Will Future Technology Be the End of Compassion? > Review of Feed by M.T. Anderson
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Dear caring reader,
My rating: 3 or 5 stars
Anderson. M.T. 2013. Feed. Somerville, Massachusetts: Candlewick Press.
In a future not too far from our own, the continuous and codependent stream of consumerism and entertainment infiltrates the minds of society through "the Feed." Titus is just an average teenager who lives life synonymously within "the Feed," that is until he meets Violet a freethinking girl who challenges Titus to notice the realities of data-mining, self-ownership, and environmental decay.
*Contains some spoilers*
I have to say that this book left me feeling extremely saddened. The story illustrates our world overtaken by consumerism, technology, and surface level connections between people. I felt so much for Violet, for her desire to form a meaningful relationship with Titus.
The majority of American citizens have a highly advanced computer network implanted into their brains. This "Feed" allows people to access network sites mentally, to participate in virtual reality simulations, to communicate their consumer desires to companies and services, and to communicate telepathically.
"The Feed," usually installed at birth, becomes an integral and tantamount part of people's being.
Both the person and "the Feed" influence and affect one another and thus, "the Feed" ultimately shapes each individual's identity.
Thus, the question alluded is, would people develop different identities without "the Feed," or does the "the Feed" fundamentally take away each person's ability to develop a unique identity? Adults and teens alike use the same "slang like" language and flock to the same "latest styles." There is very minimal variance in people's personalities, except for Violet and her father who seem to have the most individual identities.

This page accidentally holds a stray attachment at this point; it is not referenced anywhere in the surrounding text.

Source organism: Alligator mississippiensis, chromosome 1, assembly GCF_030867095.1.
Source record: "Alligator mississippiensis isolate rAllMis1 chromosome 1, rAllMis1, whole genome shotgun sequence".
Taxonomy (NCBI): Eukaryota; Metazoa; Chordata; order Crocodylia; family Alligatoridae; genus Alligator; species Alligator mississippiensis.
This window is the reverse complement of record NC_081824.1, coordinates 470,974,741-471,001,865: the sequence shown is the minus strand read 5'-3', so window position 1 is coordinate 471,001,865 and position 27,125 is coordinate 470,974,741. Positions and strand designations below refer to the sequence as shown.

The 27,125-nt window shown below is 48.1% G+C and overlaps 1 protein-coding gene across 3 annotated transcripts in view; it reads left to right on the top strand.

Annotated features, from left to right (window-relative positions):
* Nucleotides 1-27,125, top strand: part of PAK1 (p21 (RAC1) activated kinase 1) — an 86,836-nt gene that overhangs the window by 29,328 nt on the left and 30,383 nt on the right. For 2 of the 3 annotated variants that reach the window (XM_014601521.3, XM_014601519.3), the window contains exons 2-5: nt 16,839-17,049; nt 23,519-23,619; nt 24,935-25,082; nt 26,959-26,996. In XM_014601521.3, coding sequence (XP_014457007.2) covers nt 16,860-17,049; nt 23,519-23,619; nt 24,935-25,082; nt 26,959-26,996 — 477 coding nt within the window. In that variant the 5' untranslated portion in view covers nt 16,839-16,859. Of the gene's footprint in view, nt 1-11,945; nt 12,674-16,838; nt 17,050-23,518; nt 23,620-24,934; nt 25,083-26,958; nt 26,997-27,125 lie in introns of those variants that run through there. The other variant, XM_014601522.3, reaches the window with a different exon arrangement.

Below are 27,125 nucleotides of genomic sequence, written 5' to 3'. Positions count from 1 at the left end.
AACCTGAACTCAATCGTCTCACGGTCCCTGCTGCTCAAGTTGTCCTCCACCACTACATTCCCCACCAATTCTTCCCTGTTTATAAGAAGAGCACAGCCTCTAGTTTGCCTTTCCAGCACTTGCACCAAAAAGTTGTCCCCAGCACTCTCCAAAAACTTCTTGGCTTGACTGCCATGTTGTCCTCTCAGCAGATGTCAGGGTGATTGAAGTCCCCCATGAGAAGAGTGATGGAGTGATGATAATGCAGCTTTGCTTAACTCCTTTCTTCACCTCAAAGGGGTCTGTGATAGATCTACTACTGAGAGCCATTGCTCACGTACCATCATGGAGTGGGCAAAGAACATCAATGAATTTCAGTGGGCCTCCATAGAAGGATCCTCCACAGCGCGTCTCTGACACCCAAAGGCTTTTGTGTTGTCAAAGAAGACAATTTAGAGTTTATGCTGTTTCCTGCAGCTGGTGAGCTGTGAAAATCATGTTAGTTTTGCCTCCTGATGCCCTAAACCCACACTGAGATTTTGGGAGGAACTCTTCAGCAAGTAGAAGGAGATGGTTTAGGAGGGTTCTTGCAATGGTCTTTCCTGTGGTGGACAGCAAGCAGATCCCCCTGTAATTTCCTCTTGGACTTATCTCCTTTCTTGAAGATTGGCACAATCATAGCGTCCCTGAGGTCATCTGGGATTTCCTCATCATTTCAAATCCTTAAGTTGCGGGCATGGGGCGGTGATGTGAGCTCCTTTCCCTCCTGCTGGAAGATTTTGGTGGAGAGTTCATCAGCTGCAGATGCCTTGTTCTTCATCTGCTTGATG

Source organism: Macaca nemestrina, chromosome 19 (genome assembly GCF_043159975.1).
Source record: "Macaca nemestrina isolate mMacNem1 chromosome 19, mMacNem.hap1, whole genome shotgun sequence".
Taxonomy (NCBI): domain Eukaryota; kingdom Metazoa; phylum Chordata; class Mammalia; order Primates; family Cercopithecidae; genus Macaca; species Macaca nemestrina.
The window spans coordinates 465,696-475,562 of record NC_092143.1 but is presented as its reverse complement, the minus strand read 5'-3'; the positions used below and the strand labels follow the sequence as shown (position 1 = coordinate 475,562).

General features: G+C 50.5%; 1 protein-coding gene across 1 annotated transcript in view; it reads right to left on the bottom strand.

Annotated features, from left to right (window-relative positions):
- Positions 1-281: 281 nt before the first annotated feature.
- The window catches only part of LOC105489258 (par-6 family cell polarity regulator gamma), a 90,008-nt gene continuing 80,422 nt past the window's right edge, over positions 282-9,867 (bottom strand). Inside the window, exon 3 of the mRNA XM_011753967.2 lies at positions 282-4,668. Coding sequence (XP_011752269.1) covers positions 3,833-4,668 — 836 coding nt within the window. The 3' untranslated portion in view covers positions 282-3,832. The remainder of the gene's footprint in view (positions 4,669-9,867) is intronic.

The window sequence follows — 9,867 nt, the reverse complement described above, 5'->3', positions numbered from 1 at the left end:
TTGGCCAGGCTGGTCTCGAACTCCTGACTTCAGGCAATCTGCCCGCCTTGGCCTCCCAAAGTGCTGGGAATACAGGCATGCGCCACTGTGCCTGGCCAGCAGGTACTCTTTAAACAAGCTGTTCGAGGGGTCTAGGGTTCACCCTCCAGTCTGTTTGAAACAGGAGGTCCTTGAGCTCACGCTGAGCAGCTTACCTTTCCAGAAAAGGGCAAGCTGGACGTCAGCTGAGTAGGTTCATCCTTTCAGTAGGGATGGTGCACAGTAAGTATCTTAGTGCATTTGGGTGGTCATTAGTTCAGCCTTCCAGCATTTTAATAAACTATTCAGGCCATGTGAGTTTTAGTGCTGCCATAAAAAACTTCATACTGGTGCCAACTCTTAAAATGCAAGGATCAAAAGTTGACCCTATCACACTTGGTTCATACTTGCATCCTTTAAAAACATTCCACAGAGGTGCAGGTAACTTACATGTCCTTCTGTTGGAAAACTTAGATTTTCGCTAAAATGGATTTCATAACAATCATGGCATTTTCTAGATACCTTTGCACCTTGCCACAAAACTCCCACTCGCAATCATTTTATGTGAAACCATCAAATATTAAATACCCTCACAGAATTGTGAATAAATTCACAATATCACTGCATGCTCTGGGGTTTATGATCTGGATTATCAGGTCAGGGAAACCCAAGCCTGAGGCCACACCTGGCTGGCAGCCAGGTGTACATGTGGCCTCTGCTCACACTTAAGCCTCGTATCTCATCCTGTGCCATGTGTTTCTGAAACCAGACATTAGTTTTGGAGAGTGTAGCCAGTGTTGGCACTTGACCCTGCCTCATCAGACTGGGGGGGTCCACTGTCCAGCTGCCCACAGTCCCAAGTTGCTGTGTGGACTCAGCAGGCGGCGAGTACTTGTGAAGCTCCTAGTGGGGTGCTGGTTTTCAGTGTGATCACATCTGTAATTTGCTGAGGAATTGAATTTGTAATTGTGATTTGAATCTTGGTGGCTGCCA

Though we do not have anything like "the Feed" does the technology we experience not influence who we are and who we portray ourselves to be? We still live in a world driven by consumerism and increasingly social media and selfies. Craig Groeschel states in his book #struggles that when we become so used to creating an online perfected image of ourselves "we don't even know who our real self is anymore" (2015). One can see glances of this issue in Feed.
Unlike Titus and the bulk of the characters, Violet doesn't have such a positive and complacent view of "the Feed." She is looking for something, for her identity separate from the influence of "the Feed."
Violet's dilemma parallels with our lives when we stop searching for our identity in this world. We will continually be seeking for our identity until we find our true identity which is in Christ. ~ 2 Corinthians 5:17